*** Rep. Gerry Connolly (D-Va.) and Sen. Brian Schatz (D-Hawai'i) are once again offering the Federal Adjustment of Income Rates Act, which would give federal employees on average a 3.5% raise in 2021.
"After years of pay freezes, furloughs, and Trump Shutdowns, federal employees understand better than most that we simply cannot let our guard down while this president is in the White House. The FAIR Act is much-needed, and well-deserved, recognition of our government's greatest asset—its public servants," Connolly said in a statement.
*** NASA CIO Renee Wynn will retire at the end of March after 30 years of government service. Wynn announced the decision in a Jan. 28 email to staff, she confirmed to FCW.
Wynn spent the first 25 years of her career with the Environmental Protection Agency, rising to the rank of deputy CIO and acting CIO. She moved to NASA in 2015, and was named CIO after just a few months in the deputy role. Wynn won a Federal 100 Award in 2019 for strengthening security and IT management at the highly decentralized space agency, and has been active in a wide range of cross-government initiatives. She also served as president of the American Council for Technology (the government half of ACT-IAC) until late 2019, when she was succeeded by Small Business Administration CIO Maria Roat.
Federal News Network was the first to report Wynn's planned departure.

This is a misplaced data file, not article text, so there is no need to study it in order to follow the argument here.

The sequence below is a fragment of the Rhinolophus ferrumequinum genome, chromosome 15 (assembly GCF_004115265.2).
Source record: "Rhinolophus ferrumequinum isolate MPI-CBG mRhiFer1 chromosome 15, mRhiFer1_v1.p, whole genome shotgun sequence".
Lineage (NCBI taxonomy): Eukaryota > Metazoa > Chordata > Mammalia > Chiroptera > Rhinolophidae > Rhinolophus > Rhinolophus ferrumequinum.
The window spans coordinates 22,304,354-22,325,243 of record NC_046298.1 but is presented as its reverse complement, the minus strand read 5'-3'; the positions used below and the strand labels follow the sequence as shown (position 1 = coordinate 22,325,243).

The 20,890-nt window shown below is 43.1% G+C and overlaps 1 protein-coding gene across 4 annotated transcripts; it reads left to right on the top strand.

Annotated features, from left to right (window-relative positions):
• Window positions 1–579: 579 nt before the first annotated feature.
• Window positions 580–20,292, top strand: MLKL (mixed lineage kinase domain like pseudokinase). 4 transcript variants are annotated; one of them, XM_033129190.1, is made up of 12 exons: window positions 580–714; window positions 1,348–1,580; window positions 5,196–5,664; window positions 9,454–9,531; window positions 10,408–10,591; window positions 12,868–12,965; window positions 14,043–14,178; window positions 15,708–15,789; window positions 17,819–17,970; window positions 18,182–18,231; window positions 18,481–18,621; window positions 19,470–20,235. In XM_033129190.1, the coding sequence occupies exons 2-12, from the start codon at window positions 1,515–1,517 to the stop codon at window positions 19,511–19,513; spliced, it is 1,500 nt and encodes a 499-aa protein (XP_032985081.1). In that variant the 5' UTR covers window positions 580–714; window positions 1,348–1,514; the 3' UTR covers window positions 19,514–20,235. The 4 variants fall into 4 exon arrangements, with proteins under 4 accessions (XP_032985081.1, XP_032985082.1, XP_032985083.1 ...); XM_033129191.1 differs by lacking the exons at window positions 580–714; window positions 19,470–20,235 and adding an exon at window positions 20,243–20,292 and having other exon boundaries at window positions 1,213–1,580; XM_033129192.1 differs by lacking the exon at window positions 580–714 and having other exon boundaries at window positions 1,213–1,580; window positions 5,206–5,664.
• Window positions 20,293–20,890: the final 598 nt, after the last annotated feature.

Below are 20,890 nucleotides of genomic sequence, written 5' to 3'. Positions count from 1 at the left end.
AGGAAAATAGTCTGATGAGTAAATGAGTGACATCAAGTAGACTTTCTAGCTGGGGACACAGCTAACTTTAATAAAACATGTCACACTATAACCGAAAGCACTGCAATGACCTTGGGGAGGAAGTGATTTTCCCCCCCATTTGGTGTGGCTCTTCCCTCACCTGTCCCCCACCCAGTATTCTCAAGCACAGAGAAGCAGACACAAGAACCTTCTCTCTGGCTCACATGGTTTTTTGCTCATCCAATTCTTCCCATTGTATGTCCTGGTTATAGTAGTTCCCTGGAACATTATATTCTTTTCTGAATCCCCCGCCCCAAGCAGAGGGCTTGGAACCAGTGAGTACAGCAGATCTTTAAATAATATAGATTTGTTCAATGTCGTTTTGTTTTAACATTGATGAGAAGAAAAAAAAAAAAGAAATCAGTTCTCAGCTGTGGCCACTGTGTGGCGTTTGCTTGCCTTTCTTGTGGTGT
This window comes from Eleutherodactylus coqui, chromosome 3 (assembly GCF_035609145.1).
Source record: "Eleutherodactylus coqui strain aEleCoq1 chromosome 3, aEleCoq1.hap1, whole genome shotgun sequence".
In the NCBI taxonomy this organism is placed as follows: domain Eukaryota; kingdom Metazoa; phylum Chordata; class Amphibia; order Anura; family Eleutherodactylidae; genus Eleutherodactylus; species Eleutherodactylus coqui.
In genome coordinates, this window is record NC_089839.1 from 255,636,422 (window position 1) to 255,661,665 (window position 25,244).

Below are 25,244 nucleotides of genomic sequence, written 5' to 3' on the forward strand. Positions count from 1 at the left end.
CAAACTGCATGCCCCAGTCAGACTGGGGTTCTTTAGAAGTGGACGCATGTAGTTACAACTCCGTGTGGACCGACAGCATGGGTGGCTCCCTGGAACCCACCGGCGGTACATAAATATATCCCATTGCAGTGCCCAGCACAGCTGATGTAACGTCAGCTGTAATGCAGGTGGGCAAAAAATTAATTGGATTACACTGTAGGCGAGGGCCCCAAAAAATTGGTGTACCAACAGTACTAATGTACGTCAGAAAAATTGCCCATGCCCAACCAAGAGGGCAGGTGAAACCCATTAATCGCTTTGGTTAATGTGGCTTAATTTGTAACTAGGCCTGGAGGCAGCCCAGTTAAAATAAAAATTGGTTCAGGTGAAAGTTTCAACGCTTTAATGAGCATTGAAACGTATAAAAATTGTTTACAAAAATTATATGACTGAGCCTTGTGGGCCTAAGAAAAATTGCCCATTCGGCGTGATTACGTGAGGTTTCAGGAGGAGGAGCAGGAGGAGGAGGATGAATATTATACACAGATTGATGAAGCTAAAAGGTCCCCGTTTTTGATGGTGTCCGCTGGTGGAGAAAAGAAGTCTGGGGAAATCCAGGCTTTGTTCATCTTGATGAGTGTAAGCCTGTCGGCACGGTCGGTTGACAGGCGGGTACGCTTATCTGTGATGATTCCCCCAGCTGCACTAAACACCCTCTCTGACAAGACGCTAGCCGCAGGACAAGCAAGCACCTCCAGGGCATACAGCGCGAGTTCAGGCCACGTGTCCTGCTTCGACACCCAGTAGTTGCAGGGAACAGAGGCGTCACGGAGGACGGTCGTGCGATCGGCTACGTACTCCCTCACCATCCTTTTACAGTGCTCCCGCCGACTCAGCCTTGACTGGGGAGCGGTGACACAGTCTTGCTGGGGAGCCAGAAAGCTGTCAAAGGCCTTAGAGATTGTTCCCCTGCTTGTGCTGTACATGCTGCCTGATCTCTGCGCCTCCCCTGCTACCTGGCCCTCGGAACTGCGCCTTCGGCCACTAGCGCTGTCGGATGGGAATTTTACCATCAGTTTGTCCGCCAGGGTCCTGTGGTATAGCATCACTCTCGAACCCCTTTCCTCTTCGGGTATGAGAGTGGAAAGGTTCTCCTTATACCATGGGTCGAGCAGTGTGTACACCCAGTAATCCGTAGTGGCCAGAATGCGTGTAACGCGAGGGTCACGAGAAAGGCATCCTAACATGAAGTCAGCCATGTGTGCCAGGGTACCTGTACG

*** To counter China's influence, the United States must invest more in research and development for advanced technologies, secure critical aspects of the technology supply chain, open up government datasets and computing resources to AI researchers and further cut off Beijing from access to U.S. tech components, according to a new report from the Center for a New American Security.
The report argues that fostering tech innovation at home while curtailing Chinese intellectual property theft and its use of American parts and components are key components in a larger security strategy abroad. It calls for the creation of a new U.S. domestic base for refining rare earth minerals used in many tech products and urges the Department of Commerce to increase export controls for some technology products sold to China, including "those that infringe on internationally accepted human rights standards, enable surveillance or cyberespionage, and are involved in domestic security activities."
NEXT STORY: FCW Insider: Jan. 28